ALBUM REVIEW: The Lawrence Arms – Skeleton Coast (Epitaph Records)

For a band who were so prolific in their early days, with four albums in their first seven years, it’s fair to say The Lawrence Arms have eased off the gas a little.

There was an eight-year gap between 2006’s Oh! Calcutta! and their most recent studio record, 2014’s Metropole, and then another six years until this, their seventh full-length.

But if leaving such a lengthy hiatus between releases means they come up with records as good as this one, they can take as much time as they like over their next.

Like The Menzingers and The Bouncing Souls, The Lawrence Arms trade in heart-on-the-sleeve punk rock which features anger and melody in equal measure.

The trio consists of the same three guys who formed the band in Chicago back in 1999 – Brendan Kelly on bass and vocals, Chris McCaughan on guitar and vocals, and Neil Hennessy on drums.

But while they’ve mellowed a little with age, this album still contains all the elements of the sound that fans have grown to love, presented in a way which sounds perfectly aligned with these strange times.

Skeleton Coast has a dark undercurrent, imagining an apocalyptic future where coyotes croon and wolf packs roam free, and where loved ones and favourite places are just a memory.

Kelly’s rougher-edged voice contrasts with McCaughan’s smoother tones, and while the album as a whole has a rueful feel, there are moments of hope.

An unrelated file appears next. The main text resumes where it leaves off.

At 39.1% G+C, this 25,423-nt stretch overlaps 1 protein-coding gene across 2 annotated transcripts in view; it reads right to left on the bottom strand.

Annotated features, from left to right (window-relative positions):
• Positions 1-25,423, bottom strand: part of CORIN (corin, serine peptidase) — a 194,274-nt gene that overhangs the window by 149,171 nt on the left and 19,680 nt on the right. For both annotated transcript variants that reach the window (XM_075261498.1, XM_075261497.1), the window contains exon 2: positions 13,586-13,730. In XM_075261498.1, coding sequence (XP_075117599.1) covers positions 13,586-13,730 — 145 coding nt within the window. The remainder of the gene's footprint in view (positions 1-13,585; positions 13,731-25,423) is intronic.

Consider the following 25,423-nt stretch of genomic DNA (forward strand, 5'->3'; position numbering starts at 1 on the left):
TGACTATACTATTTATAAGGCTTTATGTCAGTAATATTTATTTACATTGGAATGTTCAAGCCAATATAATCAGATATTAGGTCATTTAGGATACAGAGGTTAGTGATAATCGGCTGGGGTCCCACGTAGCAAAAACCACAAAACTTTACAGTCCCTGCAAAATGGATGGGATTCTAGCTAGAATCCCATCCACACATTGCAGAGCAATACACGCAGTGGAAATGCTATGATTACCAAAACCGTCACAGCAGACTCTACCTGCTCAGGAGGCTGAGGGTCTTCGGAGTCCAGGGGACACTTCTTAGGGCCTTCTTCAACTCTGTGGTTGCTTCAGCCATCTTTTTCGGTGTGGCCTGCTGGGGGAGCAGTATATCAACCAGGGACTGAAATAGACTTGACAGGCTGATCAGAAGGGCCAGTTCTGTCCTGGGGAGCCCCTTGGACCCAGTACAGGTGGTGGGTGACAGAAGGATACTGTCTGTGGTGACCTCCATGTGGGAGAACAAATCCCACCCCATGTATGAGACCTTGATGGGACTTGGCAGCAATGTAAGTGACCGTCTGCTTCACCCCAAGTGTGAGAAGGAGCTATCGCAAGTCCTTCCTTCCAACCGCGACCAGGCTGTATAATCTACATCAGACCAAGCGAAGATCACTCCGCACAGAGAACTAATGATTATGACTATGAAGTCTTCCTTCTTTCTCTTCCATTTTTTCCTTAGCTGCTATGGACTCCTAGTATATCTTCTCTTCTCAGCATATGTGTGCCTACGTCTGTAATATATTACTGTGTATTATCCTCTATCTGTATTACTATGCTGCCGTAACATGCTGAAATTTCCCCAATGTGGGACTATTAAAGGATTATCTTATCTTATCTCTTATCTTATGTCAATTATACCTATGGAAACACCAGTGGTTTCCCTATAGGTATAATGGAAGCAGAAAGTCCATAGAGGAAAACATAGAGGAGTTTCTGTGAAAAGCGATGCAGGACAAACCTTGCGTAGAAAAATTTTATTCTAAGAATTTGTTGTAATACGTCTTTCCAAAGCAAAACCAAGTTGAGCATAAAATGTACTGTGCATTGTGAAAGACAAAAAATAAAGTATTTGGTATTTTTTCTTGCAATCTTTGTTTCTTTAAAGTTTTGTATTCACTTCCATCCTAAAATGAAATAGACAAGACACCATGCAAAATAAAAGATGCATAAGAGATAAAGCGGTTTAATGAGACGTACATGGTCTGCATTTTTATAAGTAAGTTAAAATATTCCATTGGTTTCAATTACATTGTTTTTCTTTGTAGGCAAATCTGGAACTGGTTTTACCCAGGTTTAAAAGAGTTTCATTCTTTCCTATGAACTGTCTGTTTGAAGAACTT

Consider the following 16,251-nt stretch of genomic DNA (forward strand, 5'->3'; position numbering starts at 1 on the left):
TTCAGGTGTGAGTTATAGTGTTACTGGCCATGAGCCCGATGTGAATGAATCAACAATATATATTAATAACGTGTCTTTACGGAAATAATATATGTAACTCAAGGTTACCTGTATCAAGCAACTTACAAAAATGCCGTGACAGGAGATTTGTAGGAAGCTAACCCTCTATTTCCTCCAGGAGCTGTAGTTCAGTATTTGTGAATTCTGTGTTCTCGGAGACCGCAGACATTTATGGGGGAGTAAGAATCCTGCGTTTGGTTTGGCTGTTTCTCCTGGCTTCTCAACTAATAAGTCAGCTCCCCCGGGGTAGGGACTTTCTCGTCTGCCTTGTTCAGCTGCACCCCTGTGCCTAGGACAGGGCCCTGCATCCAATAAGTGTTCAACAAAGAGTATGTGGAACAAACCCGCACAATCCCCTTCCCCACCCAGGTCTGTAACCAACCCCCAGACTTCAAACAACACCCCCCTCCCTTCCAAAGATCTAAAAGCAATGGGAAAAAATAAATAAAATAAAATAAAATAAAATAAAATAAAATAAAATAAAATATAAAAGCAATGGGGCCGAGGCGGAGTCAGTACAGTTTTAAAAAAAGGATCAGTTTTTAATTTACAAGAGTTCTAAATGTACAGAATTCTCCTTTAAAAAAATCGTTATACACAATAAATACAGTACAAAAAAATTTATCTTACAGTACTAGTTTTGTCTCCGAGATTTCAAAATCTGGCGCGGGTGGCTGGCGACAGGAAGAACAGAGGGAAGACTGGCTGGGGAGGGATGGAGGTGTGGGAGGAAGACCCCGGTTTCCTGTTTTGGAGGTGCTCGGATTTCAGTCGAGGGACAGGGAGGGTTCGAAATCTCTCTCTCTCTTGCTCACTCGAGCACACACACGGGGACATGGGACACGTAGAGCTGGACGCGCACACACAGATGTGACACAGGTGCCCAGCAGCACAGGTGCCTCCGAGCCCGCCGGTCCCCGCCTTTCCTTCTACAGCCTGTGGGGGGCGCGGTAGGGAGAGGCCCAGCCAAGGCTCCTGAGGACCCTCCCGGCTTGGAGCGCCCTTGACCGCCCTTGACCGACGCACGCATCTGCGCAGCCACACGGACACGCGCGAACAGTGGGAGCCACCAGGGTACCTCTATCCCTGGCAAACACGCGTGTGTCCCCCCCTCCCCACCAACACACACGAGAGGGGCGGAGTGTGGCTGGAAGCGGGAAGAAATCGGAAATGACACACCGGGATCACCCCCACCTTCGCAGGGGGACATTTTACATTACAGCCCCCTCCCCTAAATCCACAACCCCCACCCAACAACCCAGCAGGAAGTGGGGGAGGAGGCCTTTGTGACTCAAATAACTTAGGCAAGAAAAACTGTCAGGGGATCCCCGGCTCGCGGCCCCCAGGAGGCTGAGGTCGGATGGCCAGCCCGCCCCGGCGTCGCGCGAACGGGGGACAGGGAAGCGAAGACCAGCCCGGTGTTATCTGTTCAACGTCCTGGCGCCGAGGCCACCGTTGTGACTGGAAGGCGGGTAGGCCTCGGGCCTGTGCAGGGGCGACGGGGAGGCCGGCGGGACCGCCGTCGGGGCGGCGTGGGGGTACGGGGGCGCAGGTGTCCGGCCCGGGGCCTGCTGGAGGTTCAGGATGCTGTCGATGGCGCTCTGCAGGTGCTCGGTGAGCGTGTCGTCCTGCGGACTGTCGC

The opening Quiet Storm ushers in the bleakness from the off: “There is no past, there is no future, now free to live at last…”

Lead single PTA (Planes Trains and Automobiles), is full of urgency, while (The) Demon urges the listener to “get the fuck out out of here and fend for yourself”, and recent single Last Last Words is a standout song which sits alongside their very best work.

The frantic vocals of How To Rot harks back to their earliest days, while Goblin Fox Hunt warns “All you fucking goblins had better watch out, Once I calm down a bit it’s over for you,”

Lose Control, another highspot, is about being careful what you wish for, as McCaughan sings: “I watched the oceans drown every city/From my penthouse suite, I leave the TV on/The sound of the chatter keeps me from getting lonely/All the kids are gone.”

Skeleton Coast is a marvellous record, and one on which my favourite song changes every time I listen to it. How refreshing that a band so far into their career can come up with an album as good as this. Long live The Lawrence Arms. 8/10.

Gary Welford owner